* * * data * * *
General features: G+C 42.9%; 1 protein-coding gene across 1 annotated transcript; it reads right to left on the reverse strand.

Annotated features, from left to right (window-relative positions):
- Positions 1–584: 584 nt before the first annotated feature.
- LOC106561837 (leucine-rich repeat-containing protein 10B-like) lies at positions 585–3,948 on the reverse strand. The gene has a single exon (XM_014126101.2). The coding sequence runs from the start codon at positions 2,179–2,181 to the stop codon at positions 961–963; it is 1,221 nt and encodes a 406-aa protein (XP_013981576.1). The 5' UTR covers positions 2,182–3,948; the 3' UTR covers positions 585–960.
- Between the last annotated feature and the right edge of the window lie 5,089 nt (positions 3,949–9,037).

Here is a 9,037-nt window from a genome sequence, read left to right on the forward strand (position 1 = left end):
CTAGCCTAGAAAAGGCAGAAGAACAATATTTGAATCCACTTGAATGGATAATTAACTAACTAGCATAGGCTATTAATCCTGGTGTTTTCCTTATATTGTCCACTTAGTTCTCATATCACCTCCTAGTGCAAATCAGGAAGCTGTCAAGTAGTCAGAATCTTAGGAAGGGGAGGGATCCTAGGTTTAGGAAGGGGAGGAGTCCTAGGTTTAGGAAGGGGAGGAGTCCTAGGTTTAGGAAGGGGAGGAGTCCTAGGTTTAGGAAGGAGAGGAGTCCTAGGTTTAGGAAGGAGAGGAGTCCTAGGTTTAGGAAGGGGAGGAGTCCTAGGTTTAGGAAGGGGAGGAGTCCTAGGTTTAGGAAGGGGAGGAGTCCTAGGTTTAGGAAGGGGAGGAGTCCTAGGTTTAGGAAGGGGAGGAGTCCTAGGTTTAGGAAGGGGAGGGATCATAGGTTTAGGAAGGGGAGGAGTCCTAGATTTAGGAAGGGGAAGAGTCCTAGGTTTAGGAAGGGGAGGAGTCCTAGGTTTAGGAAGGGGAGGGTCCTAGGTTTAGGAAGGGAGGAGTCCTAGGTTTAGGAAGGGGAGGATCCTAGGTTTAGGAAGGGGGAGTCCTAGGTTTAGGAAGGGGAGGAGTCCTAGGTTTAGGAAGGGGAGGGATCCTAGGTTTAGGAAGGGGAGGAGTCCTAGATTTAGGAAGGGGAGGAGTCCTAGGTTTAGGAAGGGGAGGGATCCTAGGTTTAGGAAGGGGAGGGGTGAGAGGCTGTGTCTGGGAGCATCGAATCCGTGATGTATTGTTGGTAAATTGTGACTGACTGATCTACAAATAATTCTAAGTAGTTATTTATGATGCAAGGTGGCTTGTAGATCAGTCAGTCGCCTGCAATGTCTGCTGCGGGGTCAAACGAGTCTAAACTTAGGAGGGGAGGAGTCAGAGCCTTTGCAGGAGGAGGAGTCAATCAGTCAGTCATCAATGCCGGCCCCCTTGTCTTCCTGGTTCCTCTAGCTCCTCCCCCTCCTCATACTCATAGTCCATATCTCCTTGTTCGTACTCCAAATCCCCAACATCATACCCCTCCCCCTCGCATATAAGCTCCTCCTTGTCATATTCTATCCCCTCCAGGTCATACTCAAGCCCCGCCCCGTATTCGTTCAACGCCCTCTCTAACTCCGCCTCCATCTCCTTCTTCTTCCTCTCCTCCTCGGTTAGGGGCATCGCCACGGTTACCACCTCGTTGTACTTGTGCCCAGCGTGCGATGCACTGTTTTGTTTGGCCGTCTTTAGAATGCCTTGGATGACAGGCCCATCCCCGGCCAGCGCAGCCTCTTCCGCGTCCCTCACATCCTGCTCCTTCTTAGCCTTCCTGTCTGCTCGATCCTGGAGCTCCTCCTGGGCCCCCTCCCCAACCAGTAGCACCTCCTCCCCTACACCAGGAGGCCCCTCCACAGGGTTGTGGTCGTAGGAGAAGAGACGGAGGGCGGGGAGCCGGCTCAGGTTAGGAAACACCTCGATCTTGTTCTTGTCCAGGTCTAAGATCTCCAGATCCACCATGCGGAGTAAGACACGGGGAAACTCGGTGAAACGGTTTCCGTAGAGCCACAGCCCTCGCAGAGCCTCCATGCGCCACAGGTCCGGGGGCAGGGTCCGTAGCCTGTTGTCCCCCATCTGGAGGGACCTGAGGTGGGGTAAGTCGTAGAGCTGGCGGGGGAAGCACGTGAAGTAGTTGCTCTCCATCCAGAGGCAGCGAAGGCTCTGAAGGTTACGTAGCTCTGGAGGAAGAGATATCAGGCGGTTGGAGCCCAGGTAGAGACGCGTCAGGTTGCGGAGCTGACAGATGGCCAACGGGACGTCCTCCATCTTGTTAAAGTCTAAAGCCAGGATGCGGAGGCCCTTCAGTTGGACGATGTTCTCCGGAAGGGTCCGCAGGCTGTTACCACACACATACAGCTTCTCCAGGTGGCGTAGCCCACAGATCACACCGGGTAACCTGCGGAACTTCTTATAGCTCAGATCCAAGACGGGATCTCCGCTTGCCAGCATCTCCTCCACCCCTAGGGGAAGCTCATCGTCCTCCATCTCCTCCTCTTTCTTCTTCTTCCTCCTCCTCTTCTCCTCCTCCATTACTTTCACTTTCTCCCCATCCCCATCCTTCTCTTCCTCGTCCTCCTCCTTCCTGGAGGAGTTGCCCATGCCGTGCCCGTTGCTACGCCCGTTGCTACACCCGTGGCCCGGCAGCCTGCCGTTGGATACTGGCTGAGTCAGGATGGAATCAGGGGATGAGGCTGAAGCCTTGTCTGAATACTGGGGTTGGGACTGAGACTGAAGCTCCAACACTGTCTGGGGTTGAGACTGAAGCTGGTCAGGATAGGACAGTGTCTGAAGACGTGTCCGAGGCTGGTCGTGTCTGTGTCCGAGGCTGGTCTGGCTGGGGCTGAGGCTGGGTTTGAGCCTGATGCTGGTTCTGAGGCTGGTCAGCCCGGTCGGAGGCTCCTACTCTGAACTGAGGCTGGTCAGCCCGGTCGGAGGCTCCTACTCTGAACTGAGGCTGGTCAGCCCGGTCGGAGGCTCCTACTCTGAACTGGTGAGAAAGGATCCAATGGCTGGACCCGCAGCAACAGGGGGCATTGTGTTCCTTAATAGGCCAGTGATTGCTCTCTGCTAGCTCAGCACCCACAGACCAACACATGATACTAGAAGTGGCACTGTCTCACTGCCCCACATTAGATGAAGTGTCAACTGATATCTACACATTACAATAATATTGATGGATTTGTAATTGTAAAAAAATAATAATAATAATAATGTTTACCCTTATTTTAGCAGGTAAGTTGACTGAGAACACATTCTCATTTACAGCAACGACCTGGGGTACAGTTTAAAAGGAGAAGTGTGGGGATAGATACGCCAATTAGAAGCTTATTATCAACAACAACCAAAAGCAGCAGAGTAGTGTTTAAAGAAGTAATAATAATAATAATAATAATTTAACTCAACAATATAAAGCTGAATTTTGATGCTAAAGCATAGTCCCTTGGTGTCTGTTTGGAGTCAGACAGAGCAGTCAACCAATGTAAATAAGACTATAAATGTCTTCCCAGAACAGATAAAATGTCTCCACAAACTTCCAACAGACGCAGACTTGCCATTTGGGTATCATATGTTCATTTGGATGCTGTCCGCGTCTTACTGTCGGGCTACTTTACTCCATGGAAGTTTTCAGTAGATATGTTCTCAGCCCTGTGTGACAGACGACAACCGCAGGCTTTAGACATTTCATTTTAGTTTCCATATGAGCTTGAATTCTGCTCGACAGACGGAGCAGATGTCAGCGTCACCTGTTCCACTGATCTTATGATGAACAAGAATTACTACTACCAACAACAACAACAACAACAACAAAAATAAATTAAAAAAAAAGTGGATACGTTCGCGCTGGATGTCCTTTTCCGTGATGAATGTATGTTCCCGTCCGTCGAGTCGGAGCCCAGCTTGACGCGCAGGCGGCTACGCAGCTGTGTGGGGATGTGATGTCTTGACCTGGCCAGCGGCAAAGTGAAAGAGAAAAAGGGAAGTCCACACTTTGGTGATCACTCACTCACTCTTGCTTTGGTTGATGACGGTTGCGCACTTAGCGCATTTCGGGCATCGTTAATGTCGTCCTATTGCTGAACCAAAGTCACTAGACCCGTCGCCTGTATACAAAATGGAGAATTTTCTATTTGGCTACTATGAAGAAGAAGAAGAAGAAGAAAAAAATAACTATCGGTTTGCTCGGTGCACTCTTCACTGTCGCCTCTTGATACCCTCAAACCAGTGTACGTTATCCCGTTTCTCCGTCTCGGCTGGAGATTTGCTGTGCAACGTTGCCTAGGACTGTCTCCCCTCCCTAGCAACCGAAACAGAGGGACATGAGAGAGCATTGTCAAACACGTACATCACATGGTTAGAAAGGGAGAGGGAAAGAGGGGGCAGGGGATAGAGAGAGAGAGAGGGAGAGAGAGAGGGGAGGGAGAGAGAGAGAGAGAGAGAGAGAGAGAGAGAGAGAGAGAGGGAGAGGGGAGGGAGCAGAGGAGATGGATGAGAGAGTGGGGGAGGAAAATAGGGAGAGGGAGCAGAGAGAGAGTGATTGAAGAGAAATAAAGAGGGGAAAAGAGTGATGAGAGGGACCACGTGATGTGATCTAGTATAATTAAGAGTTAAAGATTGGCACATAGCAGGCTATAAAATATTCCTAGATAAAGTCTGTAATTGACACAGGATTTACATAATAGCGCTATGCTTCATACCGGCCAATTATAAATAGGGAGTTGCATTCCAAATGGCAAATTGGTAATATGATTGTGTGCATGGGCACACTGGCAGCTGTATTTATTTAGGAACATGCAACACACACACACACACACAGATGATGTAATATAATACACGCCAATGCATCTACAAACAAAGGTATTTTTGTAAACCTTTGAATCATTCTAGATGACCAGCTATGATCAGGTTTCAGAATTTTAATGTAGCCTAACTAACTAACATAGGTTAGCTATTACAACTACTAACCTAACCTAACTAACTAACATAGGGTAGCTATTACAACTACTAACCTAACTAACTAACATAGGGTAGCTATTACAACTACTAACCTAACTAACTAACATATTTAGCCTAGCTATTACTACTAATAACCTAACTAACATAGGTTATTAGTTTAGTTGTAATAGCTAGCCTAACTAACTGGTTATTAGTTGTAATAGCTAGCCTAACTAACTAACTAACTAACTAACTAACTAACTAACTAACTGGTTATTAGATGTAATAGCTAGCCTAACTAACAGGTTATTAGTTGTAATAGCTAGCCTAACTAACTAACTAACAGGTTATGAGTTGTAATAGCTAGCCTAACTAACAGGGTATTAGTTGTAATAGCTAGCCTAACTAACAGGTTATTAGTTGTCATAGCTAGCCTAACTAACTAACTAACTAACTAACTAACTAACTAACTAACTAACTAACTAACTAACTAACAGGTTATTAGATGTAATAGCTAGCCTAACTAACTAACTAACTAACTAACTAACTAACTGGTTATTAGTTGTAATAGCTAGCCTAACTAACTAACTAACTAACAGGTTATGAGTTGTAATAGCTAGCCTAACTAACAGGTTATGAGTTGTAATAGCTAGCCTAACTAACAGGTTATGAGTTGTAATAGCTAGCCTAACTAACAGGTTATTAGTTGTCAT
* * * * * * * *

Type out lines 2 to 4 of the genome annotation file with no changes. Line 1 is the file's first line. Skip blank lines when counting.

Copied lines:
Annotated features, from left to right (window-relative positions):
- Positions 1–584: 584 nt before the first annotated feature.
- LOC106561837 (leucine-rich repeat-containing protein 10B-like) lies at positions 585–3,948 on the reverse strand. The gene has a single exon (XM_014126101.2). The coding sequence runs from the start codon at positions 2,179–2,181 to the stop codon at positions 961–963; it is 1,221 nt and encodes a 406-aa protein (XP_013981576.1). The 5' UTR covers positions 2,182–3,948; the 3' UTR covers positions 585–960.